The CMB as a Unique Probe
The physics of the epoch of reionization (EOR) is very poorly constrained at present, and the CMB is the most direct way to measure the distribution of ionized gas during reionization, because electrons Thomson scatter primary CMB photons in well-understood ways. The main effects are direct screening of the primary fluctuations, generation of polarization via anisotropies, and Doppler boosting of the scattered primary photons (kSZ).
Primary Science Requirements
The statistics of CMB secondaries from the EOR, in particular via the power spectrum and tri-spectrum, will tell us about the two major features of reionization:
- History: How long did reionization take and when did it start?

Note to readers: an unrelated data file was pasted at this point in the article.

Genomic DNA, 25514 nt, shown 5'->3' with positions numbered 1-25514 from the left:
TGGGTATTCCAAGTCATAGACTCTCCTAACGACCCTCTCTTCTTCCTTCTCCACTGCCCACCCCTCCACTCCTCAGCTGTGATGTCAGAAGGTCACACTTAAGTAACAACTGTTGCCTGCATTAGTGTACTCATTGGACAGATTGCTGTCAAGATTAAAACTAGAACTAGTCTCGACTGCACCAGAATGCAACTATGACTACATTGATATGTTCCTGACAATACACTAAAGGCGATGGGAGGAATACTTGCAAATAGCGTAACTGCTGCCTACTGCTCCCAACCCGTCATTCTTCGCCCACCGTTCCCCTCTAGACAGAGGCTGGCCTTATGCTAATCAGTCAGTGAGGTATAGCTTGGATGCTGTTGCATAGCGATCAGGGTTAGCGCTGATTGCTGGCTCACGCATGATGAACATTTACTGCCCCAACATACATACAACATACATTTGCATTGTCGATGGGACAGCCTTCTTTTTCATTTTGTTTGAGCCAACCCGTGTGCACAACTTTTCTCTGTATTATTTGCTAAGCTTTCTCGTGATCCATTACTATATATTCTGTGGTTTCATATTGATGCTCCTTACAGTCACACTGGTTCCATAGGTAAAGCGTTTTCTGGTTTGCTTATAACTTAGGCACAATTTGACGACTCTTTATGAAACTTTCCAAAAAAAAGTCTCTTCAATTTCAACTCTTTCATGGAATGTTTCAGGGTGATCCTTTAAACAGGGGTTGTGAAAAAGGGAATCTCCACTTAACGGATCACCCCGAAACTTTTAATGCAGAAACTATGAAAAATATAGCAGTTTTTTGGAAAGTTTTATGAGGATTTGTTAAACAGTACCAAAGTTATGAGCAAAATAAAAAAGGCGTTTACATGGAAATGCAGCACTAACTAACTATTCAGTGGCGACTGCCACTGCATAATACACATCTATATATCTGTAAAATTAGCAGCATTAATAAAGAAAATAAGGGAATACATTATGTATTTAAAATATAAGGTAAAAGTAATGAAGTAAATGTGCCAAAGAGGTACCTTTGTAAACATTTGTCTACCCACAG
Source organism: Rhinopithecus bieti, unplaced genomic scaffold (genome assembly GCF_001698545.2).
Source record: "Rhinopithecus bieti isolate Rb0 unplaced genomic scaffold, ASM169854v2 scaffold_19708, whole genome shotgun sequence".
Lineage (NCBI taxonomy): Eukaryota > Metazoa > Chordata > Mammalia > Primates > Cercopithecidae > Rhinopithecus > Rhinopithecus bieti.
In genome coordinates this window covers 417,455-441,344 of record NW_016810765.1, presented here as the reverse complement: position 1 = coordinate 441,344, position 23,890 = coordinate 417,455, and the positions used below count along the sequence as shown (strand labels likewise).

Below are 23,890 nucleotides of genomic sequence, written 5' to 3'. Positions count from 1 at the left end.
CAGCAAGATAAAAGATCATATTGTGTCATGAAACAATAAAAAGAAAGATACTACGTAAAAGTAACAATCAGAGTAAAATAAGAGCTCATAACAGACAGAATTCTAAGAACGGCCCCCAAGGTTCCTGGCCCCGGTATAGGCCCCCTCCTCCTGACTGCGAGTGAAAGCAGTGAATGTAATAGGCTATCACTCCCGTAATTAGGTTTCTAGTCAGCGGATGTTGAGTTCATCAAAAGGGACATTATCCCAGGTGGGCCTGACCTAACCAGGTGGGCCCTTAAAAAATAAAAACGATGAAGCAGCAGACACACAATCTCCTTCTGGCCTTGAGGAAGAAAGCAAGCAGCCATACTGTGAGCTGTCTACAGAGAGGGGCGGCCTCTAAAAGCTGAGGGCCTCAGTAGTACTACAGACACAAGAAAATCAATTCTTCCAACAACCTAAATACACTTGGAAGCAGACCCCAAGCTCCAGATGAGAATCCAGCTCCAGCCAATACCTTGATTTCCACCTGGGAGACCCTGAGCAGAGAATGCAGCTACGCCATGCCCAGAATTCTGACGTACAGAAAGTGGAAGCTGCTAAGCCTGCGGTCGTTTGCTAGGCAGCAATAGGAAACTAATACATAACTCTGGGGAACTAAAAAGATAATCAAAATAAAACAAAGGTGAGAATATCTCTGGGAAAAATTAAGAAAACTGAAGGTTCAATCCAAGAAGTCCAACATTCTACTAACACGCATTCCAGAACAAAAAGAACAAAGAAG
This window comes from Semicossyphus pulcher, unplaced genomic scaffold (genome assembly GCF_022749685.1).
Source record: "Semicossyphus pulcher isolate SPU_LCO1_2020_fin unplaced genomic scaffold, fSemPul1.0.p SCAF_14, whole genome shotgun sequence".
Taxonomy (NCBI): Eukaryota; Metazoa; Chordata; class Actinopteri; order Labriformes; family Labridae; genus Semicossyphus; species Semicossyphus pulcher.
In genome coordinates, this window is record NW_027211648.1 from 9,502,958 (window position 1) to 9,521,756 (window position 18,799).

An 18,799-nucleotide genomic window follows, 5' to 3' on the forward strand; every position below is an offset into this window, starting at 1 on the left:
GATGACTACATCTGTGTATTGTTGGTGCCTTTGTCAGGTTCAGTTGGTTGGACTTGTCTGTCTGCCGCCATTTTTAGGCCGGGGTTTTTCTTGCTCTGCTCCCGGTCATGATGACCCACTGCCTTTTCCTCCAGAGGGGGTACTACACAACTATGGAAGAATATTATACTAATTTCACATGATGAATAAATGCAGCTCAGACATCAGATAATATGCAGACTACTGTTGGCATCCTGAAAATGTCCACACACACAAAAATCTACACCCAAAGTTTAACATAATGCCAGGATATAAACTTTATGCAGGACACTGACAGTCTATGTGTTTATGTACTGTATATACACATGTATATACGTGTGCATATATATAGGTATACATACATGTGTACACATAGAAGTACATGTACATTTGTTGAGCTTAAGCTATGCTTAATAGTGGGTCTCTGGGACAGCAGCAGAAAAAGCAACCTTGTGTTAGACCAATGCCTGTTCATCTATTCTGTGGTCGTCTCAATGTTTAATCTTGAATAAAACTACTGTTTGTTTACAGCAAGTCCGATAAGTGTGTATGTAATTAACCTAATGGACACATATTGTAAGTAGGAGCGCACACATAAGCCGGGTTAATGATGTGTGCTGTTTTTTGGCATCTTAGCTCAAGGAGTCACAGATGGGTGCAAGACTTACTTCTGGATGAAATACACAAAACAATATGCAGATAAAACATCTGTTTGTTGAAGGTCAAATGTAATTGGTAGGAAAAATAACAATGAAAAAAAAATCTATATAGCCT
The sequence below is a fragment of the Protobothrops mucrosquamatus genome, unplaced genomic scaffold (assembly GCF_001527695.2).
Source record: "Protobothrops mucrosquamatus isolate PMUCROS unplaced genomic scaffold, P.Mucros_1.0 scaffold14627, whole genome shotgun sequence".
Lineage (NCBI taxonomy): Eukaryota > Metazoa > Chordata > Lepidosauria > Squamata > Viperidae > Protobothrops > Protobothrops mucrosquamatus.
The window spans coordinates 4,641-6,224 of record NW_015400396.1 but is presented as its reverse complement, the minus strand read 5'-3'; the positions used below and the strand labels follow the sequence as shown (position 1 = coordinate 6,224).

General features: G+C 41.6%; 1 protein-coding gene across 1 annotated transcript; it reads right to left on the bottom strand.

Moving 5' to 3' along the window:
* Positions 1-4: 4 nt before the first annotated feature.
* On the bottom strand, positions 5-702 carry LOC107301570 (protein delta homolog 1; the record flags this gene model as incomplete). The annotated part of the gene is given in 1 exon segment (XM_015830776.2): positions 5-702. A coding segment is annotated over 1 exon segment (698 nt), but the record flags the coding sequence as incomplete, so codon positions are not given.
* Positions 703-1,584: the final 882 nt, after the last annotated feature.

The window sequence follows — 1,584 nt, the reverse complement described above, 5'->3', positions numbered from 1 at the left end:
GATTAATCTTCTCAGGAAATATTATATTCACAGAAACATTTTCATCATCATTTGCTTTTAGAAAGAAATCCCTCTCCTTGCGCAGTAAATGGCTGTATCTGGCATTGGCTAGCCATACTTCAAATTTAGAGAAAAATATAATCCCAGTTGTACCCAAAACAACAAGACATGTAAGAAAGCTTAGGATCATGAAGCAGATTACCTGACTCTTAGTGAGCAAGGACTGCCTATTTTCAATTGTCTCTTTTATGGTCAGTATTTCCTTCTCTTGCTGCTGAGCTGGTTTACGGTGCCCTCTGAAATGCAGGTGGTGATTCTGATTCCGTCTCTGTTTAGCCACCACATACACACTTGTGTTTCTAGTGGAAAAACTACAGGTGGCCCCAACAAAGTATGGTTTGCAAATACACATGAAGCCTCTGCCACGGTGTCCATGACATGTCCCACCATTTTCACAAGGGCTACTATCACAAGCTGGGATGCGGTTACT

- Morphology: How 'patchy' was reionization, on what scales, and how did it correlate with cosmological density fluctuations?
This in turn will tell us about the first stars, black holes and galaxies. In particular we wish to be able to separate among the following scenarios:
- Late UV - Sourced by massive galaxies in halos with M>10^9 M_sun; reionization and happens relatively quickly
- Extended UV - Sourced early by less massive galaxies with M>10^8 M_sun, giving way to more massive galaxies at end, and is more extended
- X-ray dominated - There is a substantial component from "mini-quasars", accreting intermediate mass black holes in the early universe that would reduce the kSZ signal relative to the other scenarios at fixed optical depth
Secondary Science Requirements
While harder/more ambitious, one can learn even more by combing with external data and further theoretical exploration.
- Combine measurement with 21cm observations (for example through cross-correlation) to improve redshift resolution and recover line of sight information.
- Measure physical reionization parameters such as the mean free path of ionizing photons, efficiency, escape fraction etc.